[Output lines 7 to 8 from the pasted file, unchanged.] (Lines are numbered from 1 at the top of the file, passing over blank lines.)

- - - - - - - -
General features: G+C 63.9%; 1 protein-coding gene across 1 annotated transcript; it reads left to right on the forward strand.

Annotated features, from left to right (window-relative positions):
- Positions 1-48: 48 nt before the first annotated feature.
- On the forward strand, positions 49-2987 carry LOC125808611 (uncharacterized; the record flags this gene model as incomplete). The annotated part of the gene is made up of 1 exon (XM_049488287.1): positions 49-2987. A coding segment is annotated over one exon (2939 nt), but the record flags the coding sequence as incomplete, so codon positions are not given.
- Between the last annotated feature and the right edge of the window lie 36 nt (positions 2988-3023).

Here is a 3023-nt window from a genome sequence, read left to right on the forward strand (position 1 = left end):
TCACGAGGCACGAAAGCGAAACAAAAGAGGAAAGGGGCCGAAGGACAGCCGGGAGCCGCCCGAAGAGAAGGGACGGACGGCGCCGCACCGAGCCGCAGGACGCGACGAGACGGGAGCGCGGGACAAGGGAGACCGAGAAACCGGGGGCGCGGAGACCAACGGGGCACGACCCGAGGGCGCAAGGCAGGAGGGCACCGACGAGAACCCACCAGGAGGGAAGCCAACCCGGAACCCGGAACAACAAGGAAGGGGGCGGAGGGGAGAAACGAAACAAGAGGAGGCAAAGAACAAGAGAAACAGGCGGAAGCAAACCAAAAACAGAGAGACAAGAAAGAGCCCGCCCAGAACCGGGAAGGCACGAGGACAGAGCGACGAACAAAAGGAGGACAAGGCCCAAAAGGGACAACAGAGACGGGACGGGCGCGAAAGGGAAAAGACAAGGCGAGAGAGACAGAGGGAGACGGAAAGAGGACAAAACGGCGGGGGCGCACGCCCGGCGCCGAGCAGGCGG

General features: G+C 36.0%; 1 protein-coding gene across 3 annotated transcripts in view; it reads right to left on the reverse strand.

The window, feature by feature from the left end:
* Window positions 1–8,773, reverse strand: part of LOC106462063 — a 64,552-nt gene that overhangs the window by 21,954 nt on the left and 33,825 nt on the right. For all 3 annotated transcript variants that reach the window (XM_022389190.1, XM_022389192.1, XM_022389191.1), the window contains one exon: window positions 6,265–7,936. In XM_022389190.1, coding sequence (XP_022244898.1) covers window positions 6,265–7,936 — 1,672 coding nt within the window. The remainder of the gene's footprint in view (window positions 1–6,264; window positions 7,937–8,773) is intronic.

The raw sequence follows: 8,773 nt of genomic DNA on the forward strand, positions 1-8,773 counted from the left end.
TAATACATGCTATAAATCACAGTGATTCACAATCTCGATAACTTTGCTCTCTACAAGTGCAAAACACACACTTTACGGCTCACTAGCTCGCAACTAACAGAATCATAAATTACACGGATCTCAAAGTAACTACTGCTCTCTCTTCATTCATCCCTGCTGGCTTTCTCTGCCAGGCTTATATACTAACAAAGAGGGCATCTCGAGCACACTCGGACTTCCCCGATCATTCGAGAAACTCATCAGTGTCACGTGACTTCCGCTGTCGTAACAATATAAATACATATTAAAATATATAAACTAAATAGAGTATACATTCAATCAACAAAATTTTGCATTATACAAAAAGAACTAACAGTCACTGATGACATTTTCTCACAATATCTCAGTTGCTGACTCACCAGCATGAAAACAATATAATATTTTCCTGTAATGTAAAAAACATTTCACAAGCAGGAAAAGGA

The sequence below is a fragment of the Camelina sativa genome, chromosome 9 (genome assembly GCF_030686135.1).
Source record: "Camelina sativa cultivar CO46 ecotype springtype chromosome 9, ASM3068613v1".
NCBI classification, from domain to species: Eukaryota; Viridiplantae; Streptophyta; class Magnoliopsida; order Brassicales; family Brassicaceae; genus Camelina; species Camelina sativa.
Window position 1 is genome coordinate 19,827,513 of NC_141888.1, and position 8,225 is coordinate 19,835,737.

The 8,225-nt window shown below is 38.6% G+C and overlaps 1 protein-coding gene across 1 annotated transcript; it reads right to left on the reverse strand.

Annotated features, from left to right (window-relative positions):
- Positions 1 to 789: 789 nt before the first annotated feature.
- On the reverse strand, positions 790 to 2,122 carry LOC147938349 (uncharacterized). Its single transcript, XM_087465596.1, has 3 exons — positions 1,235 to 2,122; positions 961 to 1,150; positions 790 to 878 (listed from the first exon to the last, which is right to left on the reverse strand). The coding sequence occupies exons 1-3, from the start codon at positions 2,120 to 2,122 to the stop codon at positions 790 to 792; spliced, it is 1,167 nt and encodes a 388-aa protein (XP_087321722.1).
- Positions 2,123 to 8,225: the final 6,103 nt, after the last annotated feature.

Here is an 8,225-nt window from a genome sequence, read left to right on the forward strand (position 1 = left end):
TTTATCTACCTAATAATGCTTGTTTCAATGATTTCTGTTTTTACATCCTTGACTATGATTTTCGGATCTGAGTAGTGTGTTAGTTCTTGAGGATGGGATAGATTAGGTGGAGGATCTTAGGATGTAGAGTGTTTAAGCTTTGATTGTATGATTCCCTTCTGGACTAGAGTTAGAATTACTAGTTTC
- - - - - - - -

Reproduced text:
TCACGAGGCACGAAAGCGAAACAAAAGAGGAAAGGGGCCGAAGGACAGCCGGGAGCCGCCCGAAGAGAAGGGACGGACGGCGCCGCACCGAGCCGCAGGACGCGACGAGACGGGAGCGCGGGACAAGGGAGACCGAGAAACCGGGGGCGCGGAGACCAACGGGGCACGACCCGAGGGCGCAAGGCAGGAGGGCACCGACGAGAACCCACCAGGAGGGAAGCCAACCCGGAACCCGGAACAACAAGGAAGGGGGCGGAGGGGAGAAACGAAACAAGAGGAGGCAAAGAACAAGAGAAACAGGCGGAAGCAAACCAAAAACAGAGAGACAAGAAAGAGCCCGCCCAGAACCGGGAAGGCACGAGGACAGAGCGACGAACAAAAGGAGGACAAGGCCCAAAAGGGACAACAGAGACGGGACGGGCGCGAAAGGGAAAAGACAAGGCGAGAGAGACAGAGGGAGACGGAAAGAGGACAAAACGGCGGGGGCGCACGCCCGGCGCCGAGCAGGCGG

General features: G+C 36.0%; 1 protein-coding gene across 3 annotated transcripts in view; it reads right to left on the reverse strand.